You don’t have to watch the full news broadcast every night to understand the breadth of damage caused by COVID-19. Not only have a large number of people died of the virus, but it has also wreaked havoc on everything from our stock market, to our employment rates, and to consumer confidence. Unfortunately, the biofuel industry has also suffered some significant blows.
According to BloombergNEF, the biofuel industry has taken a significant hit from the pandemic as well in three major ways:
- Since most of the United States participated in “shelter-at-home” or complete “lockdowns,” the demand for gasoline dropped from mid-March through May. Since biofuel is blended with conventional fuel, when consumers purchase less of any type of fuel, biofuel demand drops as well. This lowered demand means lower prices. The demand for bio-jet fuel has also taken a steep dive as ticket sales almost came to a complete halt. According to Conde Nast Traveler, the total amount of U.S. passengers was only 5% of what it had been a year ago. While second-quarter jet fuel consumption data isn’t published yet, it’s certain to look dismal.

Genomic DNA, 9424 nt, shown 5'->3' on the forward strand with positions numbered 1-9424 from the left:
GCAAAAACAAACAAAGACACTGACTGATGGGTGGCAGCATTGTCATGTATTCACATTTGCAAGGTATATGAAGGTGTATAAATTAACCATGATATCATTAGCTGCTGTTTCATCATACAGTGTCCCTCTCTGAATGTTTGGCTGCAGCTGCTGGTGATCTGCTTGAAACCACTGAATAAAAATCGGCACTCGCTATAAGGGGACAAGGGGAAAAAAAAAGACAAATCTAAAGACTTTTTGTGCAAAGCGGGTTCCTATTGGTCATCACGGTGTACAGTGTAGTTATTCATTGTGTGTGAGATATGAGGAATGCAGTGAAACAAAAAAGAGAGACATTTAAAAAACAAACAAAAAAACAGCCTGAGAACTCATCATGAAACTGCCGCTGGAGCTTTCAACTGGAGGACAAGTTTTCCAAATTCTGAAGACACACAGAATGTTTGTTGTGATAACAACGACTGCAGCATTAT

- Gasoline prices were already low—really low—before COVID-19 hit. Gas prices had fallen because of relations between Saudi Arabia and Russia, and as a result, Saudi Arabia had slashed prices. The national average for conventional gasoline in mid-March was only $2.15. When conventional fuel prices drop, biofuel prices must also drop to remain competitive.
- When #1 and #2 happen simultaneously, the biofuel sector needs support from policymakers to keep moving forward. Many of those policy rollouts have been delayed due to various complications and needs associated with COVID-19.
Fortunately, help is on the way. On May 4, The U.S. Secretary of Agriculture, Sonny Perdue, announced a program (the Higher Blends Incentive Program or “HBIIP”) to provide $100 million in grants for activities designed to expand the availability and sale of renewable fuels. Some of these funds can be used to pay for up to 50% of project costs for vehicle fueling facilities like gas stations and convenience stores. Other funds are dedicated to implementation activities related to higher blends of fuel ethanol and biodiesel. According to Perdue, “American ethanol and biofuel producers have been affected by decreased energy demands due to the coronavirus, and these grants to expand their availability will help increase their use during our economic resurgence.”
Want to keep up to date with what’s happening in the bioenergy sector?
The Rogue Valley Clean Cities Coalition’s mission is enhancing the livability of the Rogue Valley. We promote and educate on alternate fuels, seek to decrease dependency on petroleum, and promote clean air and water in the Rogue Valley via alternate fuels. Contact us today for more information!